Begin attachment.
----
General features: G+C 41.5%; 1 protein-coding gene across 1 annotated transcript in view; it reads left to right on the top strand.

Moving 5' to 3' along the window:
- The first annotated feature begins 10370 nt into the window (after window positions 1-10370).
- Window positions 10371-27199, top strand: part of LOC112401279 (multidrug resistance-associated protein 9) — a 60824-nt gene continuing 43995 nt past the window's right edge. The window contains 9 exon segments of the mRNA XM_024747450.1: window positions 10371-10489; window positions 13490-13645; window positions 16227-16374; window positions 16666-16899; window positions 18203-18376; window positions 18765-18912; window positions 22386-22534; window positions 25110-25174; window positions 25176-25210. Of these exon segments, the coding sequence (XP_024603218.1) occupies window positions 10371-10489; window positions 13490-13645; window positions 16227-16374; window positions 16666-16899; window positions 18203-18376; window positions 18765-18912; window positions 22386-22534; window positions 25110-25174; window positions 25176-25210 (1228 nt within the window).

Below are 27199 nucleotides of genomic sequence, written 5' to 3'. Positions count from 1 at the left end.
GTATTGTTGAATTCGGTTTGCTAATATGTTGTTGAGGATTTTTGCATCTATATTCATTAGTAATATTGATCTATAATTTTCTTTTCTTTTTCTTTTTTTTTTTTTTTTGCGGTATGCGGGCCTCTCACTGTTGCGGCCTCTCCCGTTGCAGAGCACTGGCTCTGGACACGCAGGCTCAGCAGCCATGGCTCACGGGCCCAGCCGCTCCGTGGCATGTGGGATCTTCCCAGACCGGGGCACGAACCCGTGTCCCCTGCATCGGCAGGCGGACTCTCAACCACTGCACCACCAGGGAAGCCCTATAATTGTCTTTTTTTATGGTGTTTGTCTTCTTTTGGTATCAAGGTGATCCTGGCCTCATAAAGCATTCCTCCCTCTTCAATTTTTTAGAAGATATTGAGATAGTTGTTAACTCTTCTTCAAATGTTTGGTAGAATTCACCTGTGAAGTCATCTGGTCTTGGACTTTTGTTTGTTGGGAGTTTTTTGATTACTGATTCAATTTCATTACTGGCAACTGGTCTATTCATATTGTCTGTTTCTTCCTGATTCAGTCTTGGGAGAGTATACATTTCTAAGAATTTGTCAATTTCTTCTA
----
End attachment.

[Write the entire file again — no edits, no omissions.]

General features: G+C 41.5%; 1 protein-coding gene across 1 annotated transcript in view; it reads left to right on the top strand.

Moving 5' to 3' along the window:
- The first annotated feature begins 10370 nt into the window (after window positions 1-10370).
- Window positions 10371-27199, top strand: part of LOC112401279 (multidrug resistance-associated protein 9) — a 60824-nt gene continuing 43995 nt past the window's right edge. The window contains 9 exon segments of the mRNA XM_024747450.1: window positions 10371-10489; window positions 13490-13645; window positions 16227-16374; window positions 16666-16899; window positions 18203-18376; window positions 18765-18912; window positions 22386-22534; window positions 25110-25174; window positions 25176-25210. Of these exon segments, the coding sequence (XP_024603218.1) occupies window positions 10371-10489; window positions 13490-13645; window positions 16227-16374; window positions 16666-16899; window positions 18203-18376; window positions 18765-18912; window positions 22386-22534; window positions 25110-25174; window positions 25176-25210 (1228 nt within the window).

Below are 27199 nucleotides of genomic sequence, written 5' to 3'. Positions count from 1 at the left end.
GTATTGTTGAATTCGGTTTGCTAATATGTTGTTGAGGATTTTTGCATCTATATTCATTAGTAATATTGATCTATAATTTTCTTTTCTTTTTCTTTTTTTTTTTTTTTTGCGGTATGCGGGCCTCTCACTGTTGCGGCCTCTCCCGTTGCAGAGCACTGGCTCTGGACACGCAGGCTCAGCAGCCATGGCTCACGGGCCCAGCCGCTCCGTGGCATGTGGGATCTTCCCAGACCGGGGCACGAACCCGTGTCCCCTGCATCGGCAGGCGGACTCTCAACCACTGCACCACCAGGGAAGCCCTATAATTGTCTTTTTTTATGGTGTTTGTCTTCTTTTGGTATCAAGGTGATCCTGGCCTCATAAAGCATTCCTCCCTCTTCAATTTTTTAGAAGATATTGAGATAGTTGTTAACTCTTCTTCAAATGTTTGGTAGAATTCACCTGTGAAGTCATCTGGTCTTGGACTTTTGTTTGTTGGGAGTTTTTTGATTACTGATTCAATTTCATTACTGGCAACTGGTCTATTCATATTGTCTGTTTCTTCCTGATTCAGTCTTGGGAGAGTATACATTTCTAAGAATTTGTCAATTTCTTCTA